They’re 50 strangers buying your product. You know, maybe you can kind of switch over to an IRA until. So I really like that. My next question is and you’ve worked with a lot of business owners, and so one of the companies that we have in our portfolio is more complicated than the other ones. And the reason is that it has lots of skews.

00;09;16;19 – 00;09;39;19
Unknown
It has, I think between 406 hundred SKUs. And so it’s a lot of SKUs. And so will cutting your SKU count lead to more sales and profit and happiness? And if so, how does that work? I mean, I guess the first question to ask in that scenario is like, why do you have so many SKUs? You know, some businesses, yeah, maybe a lot of SKUs is just nice history.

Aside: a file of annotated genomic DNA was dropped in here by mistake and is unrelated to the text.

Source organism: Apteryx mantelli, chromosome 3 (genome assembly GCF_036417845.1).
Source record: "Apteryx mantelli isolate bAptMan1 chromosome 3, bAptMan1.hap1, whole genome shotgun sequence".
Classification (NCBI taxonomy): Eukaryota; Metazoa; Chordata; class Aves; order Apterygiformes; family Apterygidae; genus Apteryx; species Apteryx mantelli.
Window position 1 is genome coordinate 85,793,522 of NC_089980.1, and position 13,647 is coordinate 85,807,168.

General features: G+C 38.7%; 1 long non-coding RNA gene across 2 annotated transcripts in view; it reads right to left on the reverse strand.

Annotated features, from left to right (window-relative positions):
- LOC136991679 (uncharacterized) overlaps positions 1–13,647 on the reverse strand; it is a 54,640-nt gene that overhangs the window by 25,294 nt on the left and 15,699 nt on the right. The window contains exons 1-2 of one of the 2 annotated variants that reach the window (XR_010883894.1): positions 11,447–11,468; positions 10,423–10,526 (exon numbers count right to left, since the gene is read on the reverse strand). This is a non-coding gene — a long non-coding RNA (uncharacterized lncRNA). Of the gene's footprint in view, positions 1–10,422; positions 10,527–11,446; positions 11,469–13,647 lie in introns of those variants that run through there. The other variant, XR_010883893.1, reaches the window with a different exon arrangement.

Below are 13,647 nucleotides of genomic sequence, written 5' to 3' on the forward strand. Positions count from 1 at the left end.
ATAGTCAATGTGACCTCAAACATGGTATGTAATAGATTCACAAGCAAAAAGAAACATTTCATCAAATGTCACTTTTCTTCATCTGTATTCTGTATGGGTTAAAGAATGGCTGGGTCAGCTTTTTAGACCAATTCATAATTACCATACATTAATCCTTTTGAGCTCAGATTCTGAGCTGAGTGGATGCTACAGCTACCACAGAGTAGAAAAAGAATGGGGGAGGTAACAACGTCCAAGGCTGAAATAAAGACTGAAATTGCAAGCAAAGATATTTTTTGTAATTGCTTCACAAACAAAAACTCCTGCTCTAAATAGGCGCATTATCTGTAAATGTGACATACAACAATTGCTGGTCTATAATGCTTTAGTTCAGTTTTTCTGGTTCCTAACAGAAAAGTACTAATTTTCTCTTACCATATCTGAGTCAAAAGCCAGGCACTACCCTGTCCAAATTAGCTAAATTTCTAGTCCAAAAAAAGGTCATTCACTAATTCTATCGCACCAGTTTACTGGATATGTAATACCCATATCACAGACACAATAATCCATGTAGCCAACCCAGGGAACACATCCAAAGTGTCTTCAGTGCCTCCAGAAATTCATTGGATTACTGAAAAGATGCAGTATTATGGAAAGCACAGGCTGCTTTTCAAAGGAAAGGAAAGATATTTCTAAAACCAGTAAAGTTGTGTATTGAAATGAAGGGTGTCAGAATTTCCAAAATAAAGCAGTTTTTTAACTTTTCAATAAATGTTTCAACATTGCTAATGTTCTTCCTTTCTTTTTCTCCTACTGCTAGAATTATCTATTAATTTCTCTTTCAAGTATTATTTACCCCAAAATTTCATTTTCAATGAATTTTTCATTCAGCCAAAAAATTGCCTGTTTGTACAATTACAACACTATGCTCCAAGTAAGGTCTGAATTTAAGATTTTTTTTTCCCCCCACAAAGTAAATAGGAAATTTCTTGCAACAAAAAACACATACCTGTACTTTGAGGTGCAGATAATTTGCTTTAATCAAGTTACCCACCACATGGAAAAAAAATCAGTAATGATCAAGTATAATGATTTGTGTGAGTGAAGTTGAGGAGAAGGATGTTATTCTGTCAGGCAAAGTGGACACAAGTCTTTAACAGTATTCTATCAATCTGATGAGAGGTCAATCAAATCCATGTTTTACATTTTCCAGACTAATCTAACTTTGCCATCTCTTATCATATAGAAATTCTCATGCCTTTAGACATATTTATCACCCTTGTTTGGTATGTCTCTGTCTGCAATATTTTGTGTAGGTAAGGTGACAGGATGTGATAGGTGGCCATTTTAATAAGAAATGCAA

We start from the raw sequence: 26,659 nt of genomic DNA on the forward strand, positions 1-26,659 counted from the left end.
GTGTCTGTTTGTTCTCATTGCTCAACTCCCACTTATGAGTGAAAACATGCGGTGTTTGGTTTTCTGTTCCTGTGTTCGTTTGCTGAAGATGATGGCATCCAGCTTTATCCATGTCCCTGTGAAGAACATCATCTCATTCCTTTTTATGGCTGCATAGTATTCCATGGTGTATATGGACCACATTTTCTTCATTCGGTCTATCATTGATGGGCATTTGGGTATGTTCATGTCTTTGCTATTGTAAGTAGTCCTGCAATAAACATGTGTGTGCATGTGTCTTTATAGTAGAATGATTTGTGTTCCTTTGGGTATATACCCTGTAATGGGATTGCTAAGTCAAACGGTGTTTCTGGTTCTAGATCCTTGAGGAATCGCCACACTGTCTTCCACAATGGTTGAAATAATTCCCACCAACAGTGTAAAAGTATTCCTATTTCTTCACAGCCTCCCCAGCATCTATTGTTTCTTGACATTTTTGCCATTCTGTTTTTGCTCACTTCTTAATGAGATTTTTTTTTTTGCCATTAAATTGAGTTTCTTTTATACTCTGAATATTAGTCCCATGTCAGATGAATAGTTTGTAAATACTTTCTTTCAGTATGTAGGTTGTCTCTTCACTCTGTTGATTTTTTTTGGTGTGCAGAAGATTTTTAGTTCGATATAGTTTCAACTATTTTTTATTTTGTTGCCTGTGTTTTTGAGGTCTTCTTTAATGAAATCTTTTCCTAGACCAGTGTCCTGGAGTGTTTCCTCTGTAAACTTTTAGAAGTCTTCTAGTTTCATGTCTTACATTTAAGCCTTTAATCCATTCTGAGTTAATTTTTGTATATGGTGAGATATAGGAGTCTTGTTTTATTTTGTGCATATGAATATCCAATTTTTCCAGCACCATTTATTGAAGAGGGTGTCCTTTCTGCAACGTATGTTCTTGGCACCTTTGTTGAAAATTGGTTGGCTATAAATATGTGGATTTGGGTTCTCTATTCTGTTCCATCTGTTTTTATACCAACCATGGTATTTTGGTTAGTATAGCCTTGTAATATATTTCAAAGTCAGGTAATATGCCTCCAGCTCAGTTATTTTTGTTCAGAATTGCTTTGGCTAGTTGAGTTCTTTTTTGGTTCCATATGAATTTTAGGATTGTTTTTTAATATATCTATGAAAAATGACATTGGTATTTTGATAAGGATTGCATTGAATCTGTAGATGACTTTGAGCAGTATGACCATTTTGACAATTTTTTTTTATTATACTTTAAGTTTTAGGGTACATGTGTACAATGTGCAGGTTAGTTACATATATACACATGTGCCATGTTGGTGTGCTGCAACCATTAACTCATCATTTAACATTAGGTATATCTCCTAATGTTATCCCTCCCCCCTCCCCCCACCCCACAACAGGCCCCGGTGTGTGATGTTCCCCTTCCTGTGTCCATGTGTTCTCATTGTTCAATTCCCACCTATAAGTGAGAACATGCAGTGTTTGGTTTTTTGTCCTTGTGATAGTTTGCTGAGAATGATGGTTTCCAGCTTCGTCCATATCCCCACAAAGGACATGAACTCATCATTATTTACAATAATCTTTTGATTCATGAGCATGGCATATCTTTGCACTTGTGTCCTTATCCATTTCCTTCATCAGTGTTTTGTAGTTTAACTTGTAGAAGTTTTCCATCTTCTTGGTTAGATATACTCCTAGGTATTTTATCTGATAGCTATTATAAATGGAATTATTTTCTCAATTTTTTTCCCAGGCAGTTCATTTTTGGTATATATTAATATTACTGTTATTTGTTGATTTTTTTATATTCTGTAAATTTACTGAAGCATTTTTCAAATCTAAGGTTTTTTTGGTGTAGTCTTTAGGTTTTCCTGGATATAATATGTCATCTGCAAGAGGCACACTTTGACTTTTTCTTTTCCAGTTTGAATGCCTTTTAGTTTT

00;09;39;19 – 00;09;59;25
Unknown
Like let’s say you had a motorcycle parts store, like of course you’re going to have to have a lot of SKUs because you’re selling a lot of parts. So that would be a case where I would say, okay, that’s an exception to the rule. But for the most part, the less SKUs you have, the better. And the reason being we’re selling to other human beings and we get easily overwhelmed.

00;09;59;25 – 00;10;17;15
Unknown
I don’t know, like if you go to the good example as you go to the supermarket and you go to the bread aisle, and sometimes I just want to scream, why are there so many choices of bread? Like I don’t even know it’s a pig. So I just pick the one that’s closest to me, the front of the aisle and that’s it.

00;10;17;15 – 00;10;34;24
Unknown